Many people bring their dogs in because they've noticed either increased drinking or increased peeing.

Even if only one is reported, the problems go together. Drinking more causes peeing more and peeing more causes increased thirst.

The first thing we need to do is confirm that the drinking and urinating is actually excessive.

 
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The basics

How much water is too much?

Excessive water consumption is called polydipsia (PD).

The amount of water any individual drinks varies from day to day depending on things like hot weather, exercise and different foods.

  • Normal water consumption is usually <60 ml/kg/day (ie <600 ml for a 10 kg dog)

  • Polydipsia is confirmed if your dog} is drinking more than 100 ml/kg/day (ie >1 L for a 10 kg dog)

  • Between 60–100 ml/kg/day is in a grey zone and we need to consider whether this represents a significant increase from the previous 'normal' water consumption and other factors

To know how much your dog is drinking, you'll need to measure the amount of water he drinks over a 24-hour period.

 

How much pee production is too much?

Production of an excessive amount of urine is called polyuria (PU). This is not the same as doing lots of little pees (pollakiuria) or urinary incontinence.

While urine amounts are obviously very much harder to measure at home, there are levels considered normal and abnormal:

  • Normal urine output is <50 ml/kg/day

  • Polyuria is defined as >50 ml/kg/day

Because we can't easily measure urine output, we use the concentration of the urine to help us determine the likeliness of polyuria. Persistently passing large amounts of dilute urine supports polyuria.

As polyuria and polydipsia go together, we tend to use the abbreviation of PU/PD even when a patient is brought in with only one of the two reported.

 
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What causes PU/PD?

Once we've confirmed that we're dealing with true PU/PD we need to work out why it's occurring. There are lots of possible causes but only three different mechanisms that lead to PU/PD: primary polydipsia, osmotic diuresis and a failure of urine concentration.

Some of the causes of PU/PD are listed here under the different mechanisms (note that this is simplified and in reality, many of these diseases fit into more than one category). The most common ones are in bold.

 

Primary polydipsia

(Where a dog drinks a lot causing excessive urine production)

  • Psychogenic polydipsia – which is a rare behavioural disorder that causes primary PD. We don’t know why it occurs

 

Osmotic diuresis

(Due to molecules present in urine that draw water out of the body)

  • Diabetes mellitus

  • Primary renal glucosuria

 

Failure to concentrate urine

(Due to multiple different mechanisms that interfere with the kidneys' ability to conserve water)

  • Renal dysfunction

    • chronic kidney disease

    • polyuric stage of acute kidney disease

    • post-obstructive diuresis

    • renal medullary washout


  • Primary nephrogenic diabetes insipidus – which is a congenital disorder where the kidneys don’t respond to antidiuretic hormone (ADH)


  • Secondary nephrogenic diabetes insipidus (acquired)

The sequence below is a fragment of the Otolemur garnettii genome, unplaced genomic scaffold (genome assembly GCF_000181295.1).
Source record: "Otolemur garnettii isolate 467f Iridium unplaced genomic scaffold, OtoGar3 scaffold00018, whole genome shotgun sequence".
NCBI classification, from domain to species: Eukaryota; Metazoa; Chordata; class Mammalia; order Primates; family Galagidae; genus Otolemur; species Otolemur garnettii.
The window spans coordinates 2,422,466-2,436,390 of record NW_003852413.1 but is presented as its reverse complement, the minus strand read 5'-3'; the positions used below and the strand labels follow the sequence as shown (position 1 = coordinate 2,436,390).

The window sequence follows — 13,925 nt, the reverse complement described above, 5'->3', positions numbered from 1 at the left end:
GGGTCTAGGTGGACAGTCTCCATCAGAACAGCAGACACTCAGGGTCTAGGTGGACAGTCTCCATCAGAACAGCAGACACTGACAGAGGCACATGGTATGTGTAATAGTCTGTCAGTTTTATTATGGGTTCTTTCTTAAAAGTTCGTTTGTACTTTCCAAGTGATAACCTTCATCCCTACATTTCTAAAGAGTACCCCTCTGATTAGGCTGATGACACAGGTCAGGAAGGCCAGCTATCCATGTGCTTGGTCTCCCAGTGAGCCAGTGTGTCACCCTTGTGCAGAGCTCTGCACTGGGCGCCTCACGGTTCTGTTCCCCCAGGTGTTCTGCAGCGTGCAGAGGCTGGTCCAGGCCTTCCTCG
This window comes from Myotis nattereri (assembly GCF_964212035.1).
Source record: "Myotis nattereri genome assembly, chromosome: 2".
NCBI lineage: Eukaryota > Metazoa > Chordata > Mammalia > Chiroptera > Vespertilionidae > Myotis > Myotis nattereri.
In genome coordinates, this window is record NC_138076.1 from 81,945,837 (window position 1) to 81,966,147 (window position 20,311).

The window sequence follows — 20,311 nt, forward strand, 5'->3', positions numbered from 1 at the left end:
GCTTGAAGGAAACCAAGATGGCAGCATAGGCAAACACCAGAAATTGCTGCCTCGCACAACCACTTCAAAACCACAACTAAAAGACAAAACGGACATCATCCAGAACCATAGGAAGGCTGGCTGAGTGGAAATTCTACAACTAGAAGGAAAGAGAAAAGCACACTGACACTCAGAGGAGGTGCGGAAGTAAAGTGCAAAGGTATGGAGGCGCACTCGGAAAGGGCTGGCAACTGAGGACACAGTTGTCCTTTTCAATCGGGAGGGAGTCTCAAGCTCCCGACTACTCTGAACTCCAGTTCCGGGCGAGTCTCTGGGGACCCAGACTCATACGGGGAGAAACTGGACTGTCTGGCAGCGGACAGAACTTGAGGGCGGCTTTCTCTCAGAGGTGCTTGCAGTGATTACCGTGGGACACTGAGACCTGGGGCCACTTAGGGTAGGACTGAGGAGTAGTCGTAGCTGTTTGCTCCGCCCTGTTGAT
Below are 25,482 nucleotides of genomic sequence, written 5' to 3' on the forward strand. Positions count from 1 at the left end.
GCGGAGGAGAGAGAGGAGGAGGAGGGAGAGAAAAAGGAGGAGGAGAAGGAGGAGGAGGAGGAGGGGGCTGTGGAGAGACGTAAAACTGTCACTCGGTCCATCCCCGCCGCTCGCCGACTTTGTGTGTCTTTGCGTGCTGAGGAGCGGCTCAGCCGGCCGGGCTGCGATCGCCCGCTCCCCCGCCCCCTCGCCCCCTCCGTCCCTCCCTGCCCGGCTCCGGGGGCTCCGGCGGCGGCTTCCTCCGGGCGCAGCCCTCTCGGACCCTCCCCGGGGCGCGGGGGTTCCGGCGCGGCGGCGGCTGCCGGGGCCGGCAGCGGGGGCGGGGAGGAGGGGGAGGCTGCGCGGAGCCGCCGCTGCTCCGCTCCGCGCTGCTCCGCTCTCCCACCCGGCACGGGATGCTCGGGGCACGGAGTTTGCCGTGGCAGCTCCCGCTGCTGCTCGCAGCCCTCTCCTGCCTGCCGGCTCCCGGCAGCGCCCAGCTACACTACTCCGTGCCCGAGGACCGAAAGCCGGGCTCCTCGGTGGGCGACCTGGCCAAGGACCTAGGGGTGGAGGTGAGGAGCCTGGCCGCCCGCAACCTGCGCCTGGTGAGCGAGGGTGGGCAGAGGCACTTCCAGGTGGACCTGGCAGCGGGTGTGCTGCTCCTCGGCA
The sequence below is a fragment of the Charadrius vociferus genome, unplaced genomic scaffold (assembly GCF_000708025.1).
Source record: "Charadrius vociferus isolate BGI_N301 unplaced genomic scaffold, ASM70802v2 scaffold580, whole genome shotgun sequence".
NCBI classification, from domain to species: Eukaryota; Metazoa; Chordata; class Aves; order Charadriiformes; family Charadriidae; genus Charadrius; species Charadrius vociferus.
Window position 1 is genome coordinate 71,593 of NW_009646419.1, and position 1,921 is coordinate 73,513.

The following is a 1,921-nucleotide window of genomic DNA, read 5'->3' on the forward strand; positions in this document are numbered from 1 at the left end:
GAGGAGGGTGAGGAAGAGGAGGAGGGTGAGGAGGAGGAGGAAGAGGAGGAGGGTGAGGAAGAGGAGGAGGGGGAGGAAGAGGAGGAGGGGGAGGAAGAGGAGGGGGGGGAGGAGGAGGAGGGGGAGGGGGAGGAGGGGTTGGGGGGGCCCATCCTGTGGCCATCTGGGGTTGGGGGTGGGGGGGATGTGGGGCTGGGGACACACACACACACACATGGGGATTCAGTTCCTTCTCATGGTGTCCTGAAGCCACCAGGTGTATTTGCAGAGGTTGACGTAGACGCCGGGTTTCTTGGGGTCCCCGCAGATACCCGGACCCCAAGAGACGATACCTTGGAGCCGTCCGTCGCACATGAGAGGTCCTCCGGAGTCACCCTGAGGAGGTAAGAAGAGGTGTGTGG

• pyometra (uterine infection)

    • pyelonephritis (kidney infection)

    • hypercalcaemia (often due to cancer)

    • liver disease

    • portosystemic shunt

    • hyperadrenocorticism (Cushing's)

    • hypoadrenocorticism (Addison's)

    • hyperaldosteronism (Conn's)

    • hypokalaemia

    • polycythaemia


  • Central diabetes insipidus – which is a condition of inadequate production of ADH

    • congenital

    • acquired (pituitary disease)


  • Drugs

    • glucocorticoids

    • phenobarbitone

    • diuretics

    • salt supplementation

 

Even if we only consider the more common causes, there are still multiple diseases to consider. This means that it's rare we can give you a simple diagnosis during a consultation about why your dog has PU/PD.

 
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How do we investigate PU/PD?

History

Along with confirming the presence of PU/PD, we'll be looking for clues in history you give that can help narrow down the list of possible causes. For example, a dog with a ravenous appetite is more likely to have diabetes mellitus or Cushing's disease than renal failure.


Physical examination

Again, we're looking for clues to help us narrow the list down. For example, enlarged lymph nodes could mean lymphoma, which is associated with elevated calcium levels in the blood (hypercalcaemia).


Initial testing

We typically start with what's called a minimum database that includes:

  • haematology (red and white blood cells)

  • biochemistry

  • urine testing

A minimum database allows us to diagnose or rule out many of the most common causes of PU/PD such as diabetes mellitus, acute/chronic kidney disease and hypercalcaemia. If no diagnosis has been reached, additional testing is needed.


Further testing

Depending on the results of the minimum database, we may recommend:

  • further blood testing (eg liver function test, cortisol testing)

  • imaging (ultrasound and X-ray)

If these tests are also normal, we can narrow the differential diagnosis to diabetes insipidus (central or nephrogenic) and primary polydipsia. To work out which one of these we're dealing with, we have two potential tests that tell us whether it's possible for {AnimalName} to concentrate urine:

  • a trial with a drug called vasopressin (or desmopressin)

  • a modified water deprivation test

If we get to the stage that we need to consider these, we'll discuss the pros and cons of each before deciding which direction to take.